Infinera says takeover will help it address entire WDM market and target 100G opportunities from next year onwards.

Iain Morris, International Editor

April 9, 2015

3 Min Read
Infinera Makes $350M Offer for Sweden's Transmode

Infinera has made a $350 million offer to buy Sweden's Transmode as it looks to broaden its portfolio of optical networking products and bolster its presence outside North America.

Infinera Corp. (Nasdaq: INFN) hopes the combination of its long-haul optical transport capabilities with Transmode Systems AB 's expertise in metro core, edge and access will allow it to address the entire WDM market. It also believes the takeover will help it meet demand for 100G metro aggregation deployments from 2016 onwards.

The offer is based on a mixture of cash and shares, with Transmode investors set to receive 300 Swedish kronor ($34.53) and 4.705 Infinera shares for every 10 shares in Transmode. That will see Infinera pay around $96 million in cash, drawn from overall holdings of $391 million, and issue approximately 13 million new shares. It will leave Transmode shareholders holding 8.7% of the combined company.

The price per share works out at SEK109 ($12.54) -- 12.5% more than Transmode's closing share price on Wednesday.

Transmode investors reacted positively to the news on Thursday morning, sending the Swedish company's share price up nearly 15% in early-hours trading, to SEK110.75 ($12.75).

Transmode's board of directors has advised shareholders to accept the offer, which is expected to close in the third (July-to-September) quarter, while leading shareholder Pod Investment -- which owns a 33% stake in the business -- has already backed it.

Because there is limited overlap between the Infinera and Transmode businesses in terms of product offerings, geographical presence and customers, the deal is expected to lead to major synergies.

Some of those are likely to come from the integration of Infinera's photonic integrated circuits with various Transmode products. Infinera also believes it will gain "negotiating leverage" with suppliers and be able to cut operating expenses through the avoidance of "duplicative costs."

In a detailed statement, it said it was not planning to make any "material changes" to the Transmode business in the near term but hinted that staffing cuts might happen in the future. Infinera has also indicated that Karl Thedéen, Transmode's CEO, will lead the metro aggregation business operations of the combined company.

Infinera says the transaction could have a slightly dilutive impact on its earnings in the second half of the year but will be earnings accretive in 2016.

Want to know more about 100G? Check out our dedicated 100G content channel here on Light Reading.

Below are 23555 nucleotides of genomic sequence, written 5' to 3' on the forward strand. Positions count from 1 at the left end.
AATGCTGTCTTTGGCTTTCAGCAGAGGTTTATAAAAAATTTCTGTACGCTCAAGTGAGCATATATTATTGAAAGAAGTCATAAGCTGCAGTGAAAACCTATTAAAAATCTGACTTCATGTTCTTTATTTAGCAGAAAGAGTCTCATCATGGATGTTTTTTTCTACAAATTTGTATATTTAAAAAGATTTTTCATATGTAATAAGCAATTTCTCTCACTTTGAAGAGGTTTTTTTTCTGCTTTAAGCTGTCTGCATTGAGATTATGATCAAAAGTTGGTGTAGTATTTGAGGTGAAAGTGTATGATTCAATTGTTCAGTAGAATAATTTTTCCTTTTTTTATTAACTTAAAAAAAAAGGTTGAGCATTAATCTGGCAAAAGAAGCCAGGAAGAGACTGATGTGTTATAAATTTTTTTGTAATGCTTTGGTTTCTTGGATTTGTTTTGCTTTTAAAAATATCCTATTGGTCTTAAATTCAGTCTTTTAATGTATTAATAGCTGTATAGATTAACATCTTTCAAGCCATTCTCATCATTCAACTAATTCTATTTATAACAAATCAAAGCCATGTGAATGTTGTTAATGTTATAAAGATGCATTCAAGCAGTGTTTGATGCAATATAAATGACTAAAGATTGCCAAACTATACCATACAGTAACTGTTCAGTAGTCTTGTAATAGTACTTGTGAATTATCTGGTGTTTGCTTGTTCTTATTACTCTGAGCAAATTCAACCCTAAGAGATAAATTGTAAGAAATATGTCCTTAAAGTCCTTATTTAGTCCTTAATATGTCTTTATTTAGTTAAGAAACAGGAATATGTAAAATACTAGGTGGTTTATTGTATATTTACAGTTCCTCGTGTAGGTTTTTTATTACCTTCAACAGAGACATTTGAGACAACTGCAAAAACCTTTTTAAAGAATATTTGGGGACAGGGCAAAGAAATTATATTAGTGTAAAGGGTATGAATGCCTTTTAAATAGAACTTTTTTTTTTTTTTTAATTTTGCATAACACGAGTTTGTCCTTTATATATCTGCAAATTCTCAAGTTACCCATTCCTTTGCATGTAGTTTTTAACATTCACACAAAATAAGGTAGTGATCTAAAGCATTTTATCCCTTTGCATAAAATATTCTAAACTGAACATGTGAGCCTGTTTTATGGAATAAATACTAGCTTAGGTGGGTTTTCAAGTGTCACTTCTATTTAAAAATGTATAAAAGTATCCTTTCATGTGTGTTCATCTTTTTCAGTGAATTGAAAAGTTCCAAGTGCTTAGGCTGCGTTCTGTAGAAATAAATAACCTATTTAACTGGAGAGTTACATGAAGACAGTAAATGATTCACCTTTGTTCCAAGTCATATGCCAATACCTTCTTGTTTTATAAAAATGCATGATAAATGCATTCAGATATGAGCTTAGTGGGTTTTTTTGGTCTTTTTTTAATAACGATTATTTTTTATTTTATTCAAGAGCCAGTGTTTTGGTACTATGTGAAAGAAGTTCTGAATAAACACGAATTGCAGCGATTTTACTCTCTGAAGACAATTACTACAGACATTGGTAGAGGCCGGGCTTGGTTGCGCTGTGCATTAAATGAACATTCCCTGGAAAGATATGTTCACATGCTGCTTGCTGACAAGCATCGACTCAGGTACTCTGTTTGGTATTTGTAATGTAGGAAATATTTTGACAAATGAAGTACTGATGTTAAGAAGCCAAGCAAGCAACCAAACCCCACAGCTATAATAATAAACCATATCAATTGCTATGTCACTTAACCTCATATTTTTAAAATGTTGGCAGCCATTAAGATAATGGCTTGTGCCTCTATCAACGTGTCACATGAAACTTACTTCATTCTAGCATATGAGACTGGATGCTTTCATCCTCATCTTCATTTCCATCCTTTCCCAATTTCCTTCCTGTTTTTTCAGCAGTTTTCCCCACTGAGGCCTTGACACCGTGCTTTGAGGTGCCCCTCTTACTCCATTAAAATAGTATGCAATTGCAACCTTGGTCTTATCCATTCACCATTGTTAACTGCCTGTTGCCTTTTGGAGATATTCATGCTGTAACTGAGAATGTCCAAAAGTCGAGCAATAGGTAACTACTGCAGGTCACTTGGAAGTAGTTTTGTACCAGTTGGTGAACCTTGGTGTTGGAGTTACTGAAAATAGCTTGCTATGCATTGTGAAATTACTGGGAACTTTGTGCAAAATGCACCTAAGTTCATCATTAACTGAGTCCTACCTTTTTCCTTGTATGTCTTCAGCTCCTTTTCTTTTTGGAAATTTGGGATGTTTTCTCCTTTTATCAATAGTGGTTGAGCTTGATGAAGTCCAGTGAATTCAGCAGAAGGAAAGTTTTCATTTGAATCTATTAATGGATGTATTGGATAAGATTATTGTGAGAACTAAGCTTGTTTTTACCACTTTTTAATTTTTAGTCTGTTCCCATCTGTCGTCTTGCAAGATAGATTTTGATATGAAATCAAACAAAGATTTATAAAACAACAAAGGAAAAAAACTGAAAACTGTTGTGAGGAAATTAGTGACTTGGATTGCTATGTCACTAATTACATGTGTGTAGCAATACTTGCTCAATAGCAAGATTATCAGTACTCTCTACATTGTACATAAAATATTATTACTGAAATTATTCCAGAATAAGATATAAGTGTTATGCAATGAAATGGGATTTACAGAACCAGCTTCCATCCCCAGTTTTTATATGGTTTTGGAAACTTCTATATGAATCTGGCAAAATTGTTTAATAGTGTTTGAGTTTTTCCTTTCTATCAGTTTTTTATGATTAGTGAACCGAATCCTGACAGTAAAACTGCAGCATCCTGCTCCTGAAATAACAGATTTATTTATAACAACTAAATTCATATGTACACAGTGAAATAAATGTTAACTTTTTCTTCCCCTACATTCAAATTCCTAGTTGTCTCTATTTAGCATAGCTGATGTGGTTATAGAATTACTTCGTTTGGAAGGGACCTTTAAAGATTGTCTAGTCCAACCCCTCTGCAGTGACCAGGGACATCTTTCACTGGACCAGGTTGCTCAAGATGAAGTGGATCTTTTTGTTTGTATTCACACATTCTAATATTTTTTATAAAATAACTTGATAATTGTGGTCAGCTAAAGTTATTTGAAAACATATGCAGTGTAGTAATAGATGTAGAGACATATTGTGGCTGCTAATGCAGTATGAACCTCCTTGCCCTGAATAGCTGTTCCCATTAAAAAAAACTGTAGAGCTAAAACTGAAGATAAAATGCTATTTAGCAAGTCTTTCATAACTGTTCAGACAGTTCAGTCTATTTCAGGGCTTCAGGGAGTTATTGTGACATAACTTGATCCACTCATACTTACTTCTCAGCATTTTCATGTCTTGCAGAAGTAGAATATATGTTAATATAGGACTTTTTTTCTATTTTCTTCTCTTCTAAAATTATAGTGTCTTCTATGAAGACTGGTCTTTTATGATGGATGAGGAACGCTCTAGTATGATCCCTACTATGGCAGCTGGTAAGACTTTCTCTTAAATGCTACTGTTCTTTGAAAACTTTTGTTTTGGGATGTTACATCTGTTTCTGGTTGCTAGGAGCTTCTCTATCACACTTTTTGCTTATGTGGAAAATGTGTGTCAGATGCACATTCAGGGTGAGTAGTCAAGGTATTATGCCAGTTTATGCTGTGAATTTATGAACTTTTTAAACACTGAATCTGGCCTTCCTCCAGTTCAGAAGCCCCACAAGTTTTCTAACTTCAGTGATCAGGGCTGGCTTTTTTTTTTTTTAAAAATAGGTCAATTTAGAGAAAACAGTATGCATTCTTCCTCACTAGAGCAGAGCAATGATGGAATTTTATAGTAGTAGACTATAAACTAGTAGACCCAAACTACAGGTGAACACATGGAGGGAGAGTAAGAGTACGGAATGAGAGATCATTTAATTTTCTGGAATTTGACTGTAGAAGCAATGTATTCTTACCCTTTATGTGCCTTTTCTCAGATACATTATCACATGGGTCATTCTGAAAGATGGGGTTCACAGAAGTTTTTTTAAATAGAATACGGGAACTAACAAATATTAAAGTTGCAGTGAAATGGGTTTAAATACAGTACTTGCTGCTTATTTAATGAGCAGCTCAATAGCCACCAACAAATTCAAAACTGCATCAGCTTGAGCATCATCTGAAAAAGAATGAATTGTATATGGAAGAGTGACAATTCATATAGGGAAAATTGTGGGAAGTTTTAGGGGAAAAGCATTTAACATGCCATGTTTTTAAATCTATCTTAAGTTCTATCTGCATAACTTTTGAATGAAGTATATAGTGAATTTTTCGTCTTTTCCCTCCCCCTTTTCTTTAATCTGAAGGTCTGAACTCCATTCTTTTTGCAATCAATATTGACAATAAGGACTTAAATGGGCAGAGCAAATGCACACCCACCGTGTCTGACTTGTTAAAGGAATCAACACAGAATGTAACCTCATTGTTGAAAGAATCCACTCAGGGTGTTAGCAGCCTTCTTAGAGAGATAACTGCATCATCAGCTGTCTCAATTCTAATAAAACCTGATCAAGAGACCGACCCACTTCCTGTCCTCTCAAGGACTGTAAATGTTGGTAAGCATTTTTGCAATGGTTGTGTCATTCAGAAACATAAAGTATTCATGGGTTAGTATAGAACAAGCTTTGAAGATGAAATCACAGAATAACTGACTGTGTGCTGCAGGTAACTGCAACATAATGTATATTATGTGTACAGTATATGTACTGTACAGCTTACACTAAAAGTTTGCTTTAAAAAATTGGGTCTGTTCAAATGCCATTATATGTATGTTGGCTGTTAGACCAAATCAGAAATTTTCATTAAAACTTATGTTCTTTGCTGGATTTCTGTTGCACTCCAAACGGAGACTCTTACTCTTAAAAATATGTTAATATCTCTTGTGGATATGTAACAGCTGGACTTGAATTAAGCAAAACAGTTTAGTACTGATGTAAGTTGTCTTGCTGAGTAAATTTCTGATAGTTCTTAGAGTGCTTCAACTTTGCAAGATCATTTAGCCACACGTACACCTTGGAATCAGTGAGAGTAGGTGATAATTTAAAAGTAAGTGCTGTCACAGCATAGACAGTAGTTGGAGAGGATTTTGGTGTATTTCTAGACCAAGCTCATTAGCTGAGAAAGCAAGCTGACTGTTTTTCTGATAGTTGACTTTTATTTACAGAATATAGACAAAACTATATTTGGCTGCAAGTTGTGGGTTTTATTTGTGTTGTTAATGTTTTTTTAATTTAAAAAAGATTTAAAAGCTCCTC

"The combination ensures we are well positioned to be a leading provider in the metro aggregation market as this market transitions to 100G," said Tom Fallon, Infinera's CEO, in a company statement. "Transmode's services-rich metro platforms, broad European customer base and profitable business model are naturally complementary to Infinera."

Infinera has remained something of a stock market darling over the past year, doubling the value of its share price in that period, and it recently revealed it has been working with Facebook on the social networking giant's European network. (See Infinera's Big Customer Reveal: Facebook and Optical Feels the Facebook Effect.)

Its revenues soared from $544 million in 2013 to $668 million last year, when it also swung to a net profit of $13.7 million from a loss of $32 million in 2013.

Transmode, meanwhile, made a net profit of SEK61.5 million ($7.08 million) in 2014 on revenues of SEK930 million ($107.09 million).

— Iain Morris, Circle me on Google+ Follow me on TwitterVisit my LinkedIn profile, News Editor, Light Reading

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About the Author(s)

Iain Morris

International Editor, Light Reading

Iain Morris joined Light Reading as News Editor at the start of 2015 -- and we mean, right at the start. His friends and family were still singing Auld Lang Syne as Iain started sourcing New Year's Eve UK mobile network congestion statistics. Prior to boosting Light Reading's UK-based editorial team numbers (he is based in London, south of the river), Iain was a successful freelance writer and editor who had been covering the telecoms sector for the past 15 years. His work has appeared in publications including The Economist (classy!) and The Observer, besides a variety of trade and business journals. He was previously the lead telecoms analyst for the Economist Intelligence Unit, and before that worked as a features editor at Telecommunications magazine. Iain started out in telecoms as an editor at consulting and market-research company Analysys (now Analysys Mason).

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